The National Union of Public Workers (NUPW), which represents the majority of public servants here, said it would hold a meeting with its membership on Thursday before making any public statement on the retrenchment of workers announced last week by Finance and Economic Affairs Minister Chris Sinckler.
But Stuart speaking to reporters said that he wanted to assure the country that “we are not going to be sitting down and by the elegant flourish of a pen or pencil, throw people’s life in disorder.
“A careful analysis will be done, and we will try to make sure that this process is run as smoothly as possible…that households are disrupted minimally, but that the government objectives are achieved,” he added.
Sinckler said that the government would trim the public service as well as reduce by 10 per cent the salaries of ministers, government legislators, parliamentary secretaries and those considered to be a “political appointee”.
Sinckler said that the plan to cut public service jobs would result in the government saving as much as DBS$143 million (One BDS dollar = US$0.50 cents) and that the government had also agreed to institute a “strict programme of attrition” across the central public service, filling posts only where it is absolutely unavoidable, over the next five years, ending 2018-2019.
“This attrition is expected to reduce central government employment levels from approximately 16 970 to 14, 612 jobs – a projected loss of 2 358 posts; and savings of BDS$121 million. Over the current 19-month adjustment period public sector employment will be reduced by an additional 501 jobs with a projected savings of BDS$26 million,” he added.
The government said that the first 2 000 job cuts would take place by January 15, followed by others by March 1.
Prime Minister Stuart, whose administration was re-elected in the February general election, said “no government sits down and decides that it is going to lay off people because it wants to be wicked, because it wants to show how malicious it can be; these are very, very difficult decisions and we held [off] on decisions like this for a very long time.
“I take most serious exception to the situation of people erupting into applause and saying ‘we got them’ because they have to lay off people. When you have to lay off people you are making a very difficult decision and of course this situation has to be managed very humanely. It was so handled in the past and it will be handled similarly when we have to deal with it now. But this was not a situation that we could avoid.”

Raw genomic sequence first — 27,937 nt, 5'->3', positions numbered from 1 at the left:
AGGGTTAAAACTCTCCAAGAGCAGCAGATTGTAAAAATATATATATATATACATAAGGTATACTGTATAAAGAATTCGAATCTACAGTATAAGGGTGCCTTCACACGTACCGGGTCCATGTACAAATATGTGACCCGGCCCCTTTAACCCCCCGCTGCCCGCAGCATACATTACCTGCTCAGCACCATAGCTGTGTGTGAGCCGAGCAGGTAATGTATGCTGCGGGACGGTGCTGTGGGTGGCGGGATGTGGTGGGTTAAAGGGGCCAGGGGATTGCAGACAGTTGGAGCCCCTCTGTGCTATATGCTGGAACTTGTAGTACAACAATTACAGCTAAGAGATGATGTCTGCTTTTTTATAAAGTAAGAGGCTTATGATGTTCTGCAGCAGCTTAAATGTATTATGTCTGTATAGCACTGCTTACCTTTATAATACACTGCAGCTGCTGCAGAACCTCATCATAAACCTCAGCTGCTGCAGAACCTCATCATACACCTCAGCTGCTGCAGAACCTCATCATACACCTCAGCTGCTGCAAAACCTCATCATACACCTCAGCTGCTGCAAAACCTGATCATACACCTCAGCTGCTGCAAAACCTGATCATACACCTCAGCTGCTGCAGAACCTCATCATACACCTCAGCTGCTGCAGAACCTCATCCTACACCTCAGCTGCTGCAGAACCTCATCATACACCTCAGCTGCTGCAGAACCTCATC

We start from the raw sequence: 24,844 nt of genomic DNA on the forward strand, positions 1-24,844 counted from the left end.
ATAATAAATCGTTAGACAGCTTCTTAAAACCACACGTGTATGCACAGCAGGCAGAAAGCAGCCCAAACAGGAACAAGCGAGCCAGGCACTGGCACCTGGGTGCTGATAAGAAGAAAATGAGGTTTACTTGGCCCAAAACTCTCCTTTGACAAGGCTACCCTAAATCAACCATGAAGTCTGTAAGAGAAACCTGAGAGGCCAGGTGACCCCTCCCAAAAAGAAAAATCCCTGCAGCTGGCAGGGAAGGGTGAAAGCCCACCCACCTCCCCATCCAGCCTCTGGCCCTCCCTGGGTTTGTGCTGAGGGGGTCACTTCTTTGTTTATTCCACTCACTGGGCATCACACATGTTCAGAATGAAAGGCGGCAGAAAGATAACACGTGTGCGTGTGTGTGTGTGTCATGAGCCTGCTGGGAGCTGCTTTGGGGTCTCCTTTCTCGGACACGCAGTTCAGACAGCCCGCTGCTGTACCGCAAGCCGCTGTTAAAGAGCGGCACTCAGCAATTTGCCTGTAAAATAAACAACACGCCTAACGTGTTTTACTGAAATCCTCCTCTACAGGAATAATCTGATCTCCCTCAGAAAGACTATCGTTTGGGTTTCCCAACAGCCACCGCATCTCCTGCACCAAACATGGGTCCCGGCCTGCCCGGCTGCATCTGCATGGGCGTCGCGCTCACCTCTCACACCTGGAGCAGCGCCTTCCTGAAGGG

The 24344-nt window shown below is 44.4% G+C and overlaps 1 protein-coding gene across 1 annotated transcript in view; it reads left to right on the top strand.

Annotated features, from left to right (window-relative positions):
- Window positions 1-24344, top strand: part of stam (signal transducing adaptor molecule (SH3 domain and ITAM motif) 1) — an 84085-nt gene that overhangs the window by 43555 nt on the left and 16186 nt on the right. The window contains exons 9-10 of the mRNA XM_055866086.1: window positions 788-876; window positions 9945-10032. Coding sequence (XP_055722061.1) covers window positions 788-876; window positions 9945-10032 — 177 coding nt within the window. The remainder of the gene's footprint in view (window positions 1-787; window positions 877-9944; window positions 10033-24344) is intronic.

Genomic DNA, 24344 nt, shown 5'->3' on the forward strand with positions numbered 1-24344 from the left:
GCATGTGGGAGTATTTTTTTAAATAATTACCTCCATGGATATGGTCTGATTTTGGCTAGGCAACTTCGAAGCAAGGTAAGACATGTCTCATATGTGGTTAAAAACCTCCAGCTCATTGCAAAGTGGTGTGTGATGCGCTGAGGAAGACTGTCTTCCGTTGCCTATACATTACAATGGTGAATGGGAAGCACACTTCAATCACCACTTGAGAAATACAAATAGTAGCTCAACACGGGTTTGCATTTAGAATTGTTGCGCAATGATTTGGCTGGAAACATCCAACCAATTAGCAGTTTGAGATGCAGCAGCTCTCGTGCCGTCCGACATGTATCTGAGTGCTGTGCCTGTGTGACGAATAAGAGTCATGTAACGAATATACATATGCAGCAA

Stuart said that 54.3 per cent of the government’s revenue was spent on wages and salary, adding that this translated to roughly BDS$0.55 cents (One BDS dollar =US$0.50 cents) of every dollar being earned going to pay wages and salary.
He said the International Monetary Fund (IMF) recently noted that wages and salaries account for 10.3 per cent of the island’s gross domestic product (GDP).
“The question is, can we continue to ignore structural and systemic problems… We have to see the big picture. Barbados has to be economically viable, it has to be economically sound and where tough decisions have to be taken, the Government of the people has to have the courage to take them,” Prime Minister Stuart said.
He said the local economy must be restructured to ensure it did not remain vulnerable to the challenges. “That is why we were here …launching this Ultra Low Sulphur Diesel initiative, [and] that’s why we last Friday, in the House of Assembly, introduced the new Electric Light and Power Bill, piloted by myself because the restructuring that should have taken place in this economy years ago when things were going well, [and] the benefits that should have been harvested then were not harvested, that is why we are where we are now.